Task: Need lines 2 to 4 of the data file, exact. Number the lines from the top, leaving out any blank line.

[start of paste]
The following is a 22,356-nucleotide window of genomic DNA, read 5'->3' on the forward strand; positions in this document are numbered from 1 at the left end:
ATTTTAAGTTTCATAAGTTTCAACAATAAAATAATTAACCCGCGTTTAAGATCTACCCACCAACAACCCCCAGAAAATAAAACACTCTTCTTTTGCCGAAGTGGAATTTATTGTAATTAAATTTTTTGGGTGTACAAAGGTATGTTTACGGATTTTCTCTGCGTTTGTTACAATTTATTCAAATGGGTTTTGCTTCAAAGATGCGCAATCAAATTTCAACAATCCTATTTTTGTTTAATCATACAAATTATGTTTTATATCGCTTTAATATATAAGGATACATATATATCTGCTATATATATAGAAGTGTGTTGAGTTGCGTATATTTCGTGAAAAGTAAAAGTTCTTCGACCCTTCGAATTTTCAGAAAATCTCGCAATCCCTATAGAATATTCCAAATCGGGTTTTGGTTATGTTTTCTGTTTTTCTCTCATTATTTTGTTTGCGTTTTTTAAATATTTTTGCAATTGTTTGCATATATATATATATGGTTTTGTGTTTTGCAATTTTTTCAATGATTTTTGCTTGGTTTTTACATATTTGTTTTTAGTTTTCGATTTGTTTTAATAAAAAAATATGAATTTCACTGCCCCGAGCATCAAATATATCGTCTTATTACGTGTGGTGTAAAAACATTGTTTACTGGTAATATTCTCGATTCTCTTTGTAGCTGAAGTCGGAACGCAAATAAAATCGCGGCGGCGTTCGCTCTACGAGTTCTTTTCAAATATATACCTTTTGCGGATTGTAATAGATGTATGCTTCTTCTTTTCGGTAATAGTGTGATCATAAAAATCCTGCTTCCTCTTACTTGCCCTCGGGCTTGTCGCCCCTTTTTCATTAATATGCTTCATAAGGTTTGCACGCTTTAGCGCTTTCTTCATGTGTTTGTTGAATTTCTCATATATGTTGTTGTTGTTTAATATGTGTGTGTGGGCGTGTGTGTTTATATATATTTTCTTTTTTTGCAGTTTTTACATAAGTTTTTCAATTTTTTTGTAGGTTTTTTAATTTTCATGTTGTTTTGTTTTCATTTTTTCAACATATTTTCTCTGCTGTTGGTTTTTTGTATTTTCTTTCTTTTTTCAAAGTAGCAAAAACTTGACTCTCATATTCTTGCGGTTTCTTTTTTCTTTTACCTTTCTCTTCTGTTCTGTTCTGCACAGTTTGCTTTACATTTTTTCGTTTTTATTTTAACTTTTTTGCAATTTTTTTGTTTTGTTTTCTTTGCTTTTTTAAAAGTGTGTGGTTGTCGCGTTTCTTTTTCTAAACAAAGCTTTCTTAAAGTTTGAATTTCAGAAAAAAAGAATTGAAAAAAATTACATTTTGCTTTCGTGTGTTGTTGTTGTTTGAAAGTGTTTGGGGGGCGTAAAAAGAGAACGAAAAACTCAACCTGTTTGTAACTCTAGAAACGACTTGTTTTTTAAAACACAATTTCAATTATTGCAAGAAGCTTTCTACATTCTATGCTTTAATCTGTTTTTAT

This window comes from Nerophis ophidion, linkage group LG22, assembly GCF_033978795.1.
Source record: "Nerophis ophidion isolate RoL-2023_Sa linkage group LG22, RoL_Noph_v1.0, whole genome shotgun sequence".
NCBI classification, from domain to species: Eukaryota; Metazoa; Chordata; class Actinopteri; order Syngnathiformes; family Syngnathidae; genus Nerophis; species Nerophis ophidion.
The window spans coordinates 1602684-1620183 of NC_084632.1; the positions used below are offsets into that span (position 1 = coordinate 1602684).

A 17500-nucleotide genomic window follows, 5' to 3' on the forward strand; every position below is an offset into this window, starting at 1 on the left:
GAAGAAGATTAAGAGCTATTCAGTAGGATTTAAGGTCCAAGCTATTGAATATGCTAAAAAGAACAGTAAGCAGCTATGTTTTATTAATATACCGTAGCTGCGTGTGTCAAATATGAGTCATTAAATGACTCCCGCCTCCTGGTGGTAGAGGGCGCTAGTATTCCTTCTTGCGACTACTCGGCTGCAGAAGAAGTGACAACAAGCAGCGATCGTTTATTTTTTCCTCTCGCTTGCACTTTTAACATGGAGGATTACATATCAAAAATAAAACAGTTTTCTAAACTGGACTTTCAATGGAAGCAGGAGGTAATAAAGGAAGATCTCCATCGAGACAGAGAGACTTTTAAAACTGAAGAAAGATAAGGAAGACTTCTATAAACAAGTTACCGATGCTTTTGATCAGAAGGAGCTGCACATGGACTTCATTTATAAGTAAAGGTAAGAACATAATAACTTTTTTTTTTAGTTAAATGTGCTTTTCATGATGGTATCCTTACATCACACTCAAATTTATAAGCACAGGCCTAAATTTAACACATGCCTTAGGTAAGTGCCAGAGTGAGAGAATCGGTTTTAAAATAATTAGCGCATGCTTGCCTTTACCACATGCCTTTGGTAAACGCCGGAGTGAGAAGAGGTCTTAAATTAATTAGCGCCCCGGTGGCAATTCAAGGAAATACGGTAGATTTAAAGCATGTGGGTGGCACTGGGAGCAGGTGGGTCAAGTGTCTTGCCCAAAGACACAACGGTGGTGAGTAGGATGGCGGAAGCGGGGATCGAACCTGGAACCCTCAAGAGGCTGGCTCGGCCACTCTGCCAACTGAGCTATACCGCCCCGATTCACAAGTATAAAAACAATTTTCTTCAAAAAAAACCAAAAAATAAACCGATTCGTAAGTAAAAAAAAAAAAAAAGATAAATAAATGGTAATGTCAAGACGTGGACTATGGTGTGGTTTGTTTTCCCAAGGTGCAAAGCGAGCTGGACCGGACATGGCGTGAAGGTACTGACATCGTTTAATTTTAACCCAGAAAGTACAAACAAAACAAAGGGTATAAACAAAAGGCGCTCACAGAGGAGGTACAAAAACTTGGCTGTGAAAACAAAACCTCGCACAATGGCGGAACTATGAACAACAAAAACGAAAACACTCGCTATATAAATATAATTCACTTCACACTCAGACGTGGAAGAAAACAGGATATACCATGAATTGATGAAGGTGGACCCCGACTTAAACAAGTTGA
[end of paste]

ATTTTAAGTTTCATAAGTTTCAACAATAAAATAATTAACCCGCGTTTAAGATCTACCCACCAACAACCCCCAGAAAATAAAACACTCTTCTTTTGCCGAAGTGGAATTTATTGTAATTAAATTTTTTGGGTGTACAAAGGTATGTTTACGGATTTTCTCTGCGTTTGTTACAATTTATTCAAATGGGTTTTGCTTCAAAGATGCGCAATCAAATTTCAACAATCCTATTTTTGTTTAATCATACAAATTATGTTTTATATCGCTTTAATATATAAGGATACATATATATCTGCTATATATATAGAAGTGTGTTGAGTTGCGTATATTTCGTGAAAAGTAAAAGTTCTTCGACCCTTCGAATTTTCAGAAAATCTCGCAATCCCTATAGAATATTCCAAATCGGGTTTTGGTTATGTTTTCTGTTTTTCTCTCATTATTTTGTTTGCGTTTTTTAAATATTTTTGCAATTGTTTGCATATATATATATATGGTTTTGTGTTTTGCAATTTTTTCAATGATTTTTGCTTGGTTTTTACATATTTGTTTTTAGTTTTCGATTTGTTTTAATAAAAAAATATGAATTTCACTGCCCCGAGCATCAAATATATCGTCTTATTACGTGTGGTGTAAAAACATTGTTTACTGGTAATATTCTCGATTCTCTTTGTAGCTGAAGTCGGAACGCAAATAAAATCGCGGCGGCGTTCGCTCTACGAGTTCTTTTCAAATATATACCTTTTGCGGATTGTAATAGATGTATGCTTCTTCTTTTCGGTAATAGTGTGATCATAAAAATCCTGCTTCCTCTTACTTGCCCTCGGGCTTGTCGCCCCTTTTTCATTAATATGCTTCATAAGGTTTGCACGCTTTAGCGCTTTCTTCATGTGTTTGTTGAATTTCTCATATATGTTGTTGTTGTTTAATATGTGTGTGTGGGCGTGTGTGTTTATATATATTTTCTTTTTTTGCAGTTTTTACATAAGTTTTTCAATTTTTTTGTAGGTTTTTTAATTTTCATGTTGTTTTGTTTTCATTTTTTCAACATATTTTCTCTGCTGTTGGTTTTTTGTATTTTCTTTCTTTTTTCAAAGTAGCAAAAACTTGACTCTCATATTCTTGCGGTTTCTTTTTTCTTTTACCTTTCTCTTCTGTTCTGTTCTGCACAGTTTGCTTTACATTTTTTCGTTTTTATTTTAACTTTTTTGCAATTTTTTTGTTTTGTTTTCTTTGCTTTTTTAAAAGTGTGTGGTTGTCGCGTTTCTTTTTCTAAACAAAGCTTTCTTAAAGTTTGAATTTCAGAAAAAAAGAATTGAAAAAAATTACATTTTGCTTTCGTGTGTTGTTGTTGTTTGAAAGTGTTTGGGGGGCGTAAAAAGAGAACGAAAAACTCAACCTGTTTGTAACTCTAGAAACGACTTGTTTTTTAAAACACAATTTCAATTATTGCAAGAAGCTTTCTACATTCTATGCTTTAATCTGTTTTTAT

This window comes from Nerophis ophidion, linkage group LG22, assembly GCF_033978795.1.
Source record: "Nerophis ophidion isolate RoL-2023_Sa linkage group LG22, RoL_Noph_v1.0, whole genome shotgun sequence".